Wine-tasting essentials part 3: How to understand a wine through taste Link copied
In the final part of our beginner’s guide to wine assessment, top sommelier and Macao News columnist Maggie Kim explains how to draw conclusions from the way a wine impacts your tastebuds and palate.
If you’ve read the last two parts of this series, you’ll know that in order to approach a wine, we first need to use our senses of sight and smell. You might be tempted to regard the latter as a mere prelude to the final step – that of tasting. But anybody who has had a bout of flu, or a blocked nose, will know that the acts of smelling and tasting are inextricably connected.
Step 1: Tasting wine the professional way
Tasting is not only performed by the papillae (small, rough bumps containing taste buds) on the tongue but also by the back of the throat and even parts of the nasal cavity. For this reason, sommeliers recommend that you taste the wine in a way that will reveal all aspects of the flavour profile.
Take a big mouthful – small sips don’t work – and swirl it to ensure that the wine reaches all of your taste buds, front and back, left and right. At the same time, inhale deeply through the nostrils, drawing air to the back of your nose.
Once the wine is in your mouth, the first thing to establish is that the flavours you are experiencing on the palate match the aromas your nose detected earlier. Good wines will exhibit that consistency. Next, assess the flavour intensity. The better the bottling, the more intense the flavours tend to be.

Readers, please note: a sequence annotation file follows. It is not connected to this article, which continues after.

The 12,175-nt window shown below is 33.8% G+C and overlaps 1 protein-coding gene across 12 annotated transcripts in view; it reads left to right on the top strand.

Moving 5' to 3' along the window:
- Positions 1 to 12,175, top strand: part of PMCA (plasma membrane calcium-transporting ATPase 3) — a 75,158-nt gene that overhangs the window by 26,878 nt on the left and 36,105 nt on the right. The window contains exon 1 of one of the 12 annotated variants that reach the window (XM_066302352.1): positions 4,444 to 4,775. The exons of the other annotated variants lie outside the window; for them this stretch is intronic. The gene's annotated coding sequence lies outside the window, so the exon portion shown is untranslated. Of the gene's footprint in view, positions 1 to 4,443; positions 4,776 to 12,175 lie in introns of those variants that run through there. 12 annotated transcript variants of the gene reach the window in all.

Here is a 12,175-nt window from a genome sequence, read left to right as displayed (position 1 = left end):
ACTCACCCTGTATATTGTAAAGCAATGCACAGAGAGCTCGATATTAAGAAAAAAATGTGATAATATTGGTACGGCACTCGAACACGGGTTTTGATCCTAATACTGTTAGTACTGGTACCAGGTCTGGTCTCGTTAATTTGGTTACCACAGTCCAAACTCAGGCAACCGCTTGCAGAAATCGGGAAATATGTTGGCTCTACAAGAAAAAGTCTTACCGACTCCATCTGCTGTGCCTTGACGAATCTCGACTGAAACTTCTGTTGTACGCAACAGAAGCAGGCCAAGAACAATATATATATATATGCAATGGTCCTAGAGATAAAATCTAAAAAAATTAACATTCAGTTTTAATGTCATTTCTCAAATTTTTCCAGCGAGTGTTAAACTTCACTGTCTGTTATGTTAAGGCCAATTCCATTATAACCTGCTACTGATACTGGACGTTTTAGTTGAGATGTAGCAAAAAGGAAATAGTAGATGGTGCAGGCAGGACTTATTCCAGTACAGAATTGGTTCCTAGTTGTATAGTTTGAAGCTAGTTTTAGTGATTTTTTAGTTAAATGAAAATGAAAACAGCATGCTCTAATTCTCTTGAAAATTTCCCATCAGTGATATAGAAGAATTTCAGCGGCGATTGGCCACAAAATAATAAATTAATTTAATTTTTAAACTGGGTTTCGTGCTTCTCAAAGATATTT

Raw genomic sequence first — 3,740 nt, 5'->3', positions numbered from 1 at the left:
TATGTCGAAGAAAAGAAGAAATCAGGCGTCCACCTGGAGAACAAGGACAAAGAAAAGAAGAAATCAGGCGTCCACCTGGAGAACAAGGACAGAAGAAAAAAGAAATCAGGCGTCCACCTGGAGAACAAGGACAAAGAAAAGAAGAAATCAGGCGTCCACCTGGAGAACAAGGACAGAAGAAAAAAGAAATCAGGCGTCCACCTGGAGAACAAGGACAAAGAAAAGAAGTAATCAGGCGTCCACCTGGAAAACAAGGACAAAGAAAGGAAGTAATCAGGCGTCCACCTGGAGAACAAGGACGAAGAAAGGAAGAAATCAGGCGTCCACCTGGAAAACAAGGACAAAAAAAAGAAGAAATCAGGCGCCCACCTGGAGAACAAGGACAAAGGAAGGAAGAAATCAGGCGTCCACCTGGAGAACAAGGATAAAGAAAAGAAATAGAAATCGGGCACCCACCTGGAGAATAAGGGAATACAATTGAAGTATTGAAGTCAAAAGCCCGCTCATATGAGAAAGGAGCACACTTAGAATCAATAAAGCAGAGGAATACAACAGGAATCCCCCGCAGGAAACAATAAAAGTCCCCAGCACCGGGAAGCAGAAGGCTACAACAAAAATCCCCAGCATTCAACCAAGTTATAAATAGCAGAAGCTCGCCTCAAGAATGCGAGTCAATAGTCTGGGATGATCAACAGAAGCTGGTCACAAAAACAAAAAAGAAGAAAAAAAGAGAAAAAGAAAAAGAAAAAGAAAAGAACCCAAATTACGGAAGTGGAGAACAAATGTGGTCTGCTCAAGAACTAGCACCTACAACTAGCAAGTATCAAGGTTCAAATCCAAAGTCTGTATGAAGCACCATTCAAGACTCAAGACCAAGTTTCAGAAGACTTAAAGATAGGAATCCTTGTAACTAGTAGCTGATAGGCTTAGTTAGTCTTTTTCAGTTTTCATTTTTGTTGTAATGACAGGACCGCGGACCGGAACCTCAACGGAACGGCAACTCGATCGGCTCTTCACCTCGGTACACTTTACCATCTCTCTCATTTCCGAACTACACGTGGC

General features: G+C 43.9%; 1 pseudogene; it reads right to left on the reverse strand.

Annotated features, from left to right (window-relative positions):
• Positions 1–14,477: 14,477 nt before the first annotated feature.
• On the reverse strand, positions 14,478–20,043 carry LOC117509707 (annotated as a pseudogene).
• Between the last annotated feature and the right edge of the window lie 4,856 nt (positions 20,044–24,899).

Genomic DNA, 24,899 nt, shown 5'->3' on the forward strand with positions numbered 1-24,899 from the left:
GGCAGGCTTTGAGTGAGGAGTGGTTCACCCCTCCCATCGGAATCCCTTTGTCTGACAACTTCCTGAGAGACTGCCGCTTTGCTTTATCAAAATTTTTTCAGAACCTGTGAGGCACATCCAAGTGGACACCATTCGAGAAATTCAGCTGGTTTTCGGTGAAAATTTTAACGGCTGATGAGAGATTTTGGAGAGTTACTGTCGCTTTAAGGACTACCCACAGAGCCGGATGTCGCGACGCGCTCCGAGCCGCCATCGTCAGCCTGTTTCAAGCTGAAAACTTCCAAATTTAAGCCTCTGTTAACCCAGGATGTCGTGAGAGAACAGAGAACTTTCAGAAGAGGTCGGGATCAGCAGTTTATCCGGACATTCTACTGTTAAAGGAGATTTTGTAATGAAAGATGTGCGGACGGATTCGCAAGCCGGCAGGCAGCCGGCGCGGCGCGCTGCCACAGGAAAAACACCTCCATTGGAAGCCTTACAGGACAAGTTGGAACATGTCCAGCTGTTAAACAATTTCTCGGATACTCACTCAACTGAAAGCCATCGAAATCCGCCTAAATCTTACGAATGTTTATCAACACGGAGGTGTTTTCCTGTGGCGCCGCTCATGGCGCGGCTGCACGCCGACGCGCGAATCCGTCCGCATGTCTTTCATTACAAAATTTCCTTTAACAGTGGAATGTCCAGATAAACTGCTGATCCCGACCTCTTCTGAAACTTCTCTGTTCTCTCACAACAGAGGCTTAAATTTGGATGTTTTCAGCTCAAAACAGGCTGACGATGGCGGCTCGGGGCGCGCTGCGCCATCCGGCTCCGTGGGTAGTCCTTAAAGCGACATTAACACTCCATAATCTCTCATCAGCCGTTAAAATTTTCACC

Step 2: Judge sweetness and tannins
Professionals will grade a wine using several specific terms. We can speak of a wine’s sweetness, tannins, body, structure, texture and aftertaste.
Sweetness is probably the most straightforward to assess. Each grape variety has a different potential sugar level, affected by climate. To ensure you detect it correctly, use the tip of your tongue. Tannins are polyphenols found in grape skins, stems and seeds, as well as in oak barrels. They cause a drying, astringent sensation on the mouth and teeth.
White wines have far fewer tannins, as they tend to be made without contact with grape skins. Thin-skinned grape varieties like pinot noir and gamay have low tannins, while thick-skinned grapes like cabernet sauvignon and shiraz have a higher tannin potential.
Tannin levels are also affected by the time a wine has spent in oak and by winemaking processes such as remontage, or pumping over, when the cap of stems, seeds, skin and pulp that form over the fermenting juice are mixed with it again, much like a teabag is repeatedly dipped in water to strengthen the brew.
Step 3: Assess acidity and aftertaste
Another point to note is acidity, which is easy to tell from the amount of saliva a wine produces in your mouth. Greater acidity means more saliva. Varieties like sauvignon blanc and riesling tend to be high in acidity, chardonnay and pinot grigio less so. Wines from cooler regions are usually higher in acidity than wines from warmer ones.
Finally, be aware of a wine’s aftertaste – the length of time that the flavours stay in your mouth. With some wines, it can be as brief as 10 seconds, while others can last up to 30 seconds or more. The aftertaste of a great Bordeaux endures for up to a minute sometimes.
Now that you have used your senses of sight, smell and taste, you are ready to deeply appreciate the wine. Do you find it balanced? Does it have a good and firm structure? Is the texture smooth, silky or rough?
Don’t forget that wine tasting is best done as a collaborative activity. When you enjoy wine with others, you can share your thoughts on what you are tasting, improve your skill and broaden your knowledge.
Saúdinha! I hope to have a glass with my readers one day.
Want to know more? Check out the earlier instalments in Maggie Kim’s beginner’s guide to wine assessment, Part 1: How to inspect a wine by sight and Part 2: How to evaluate a wine by its bouquet.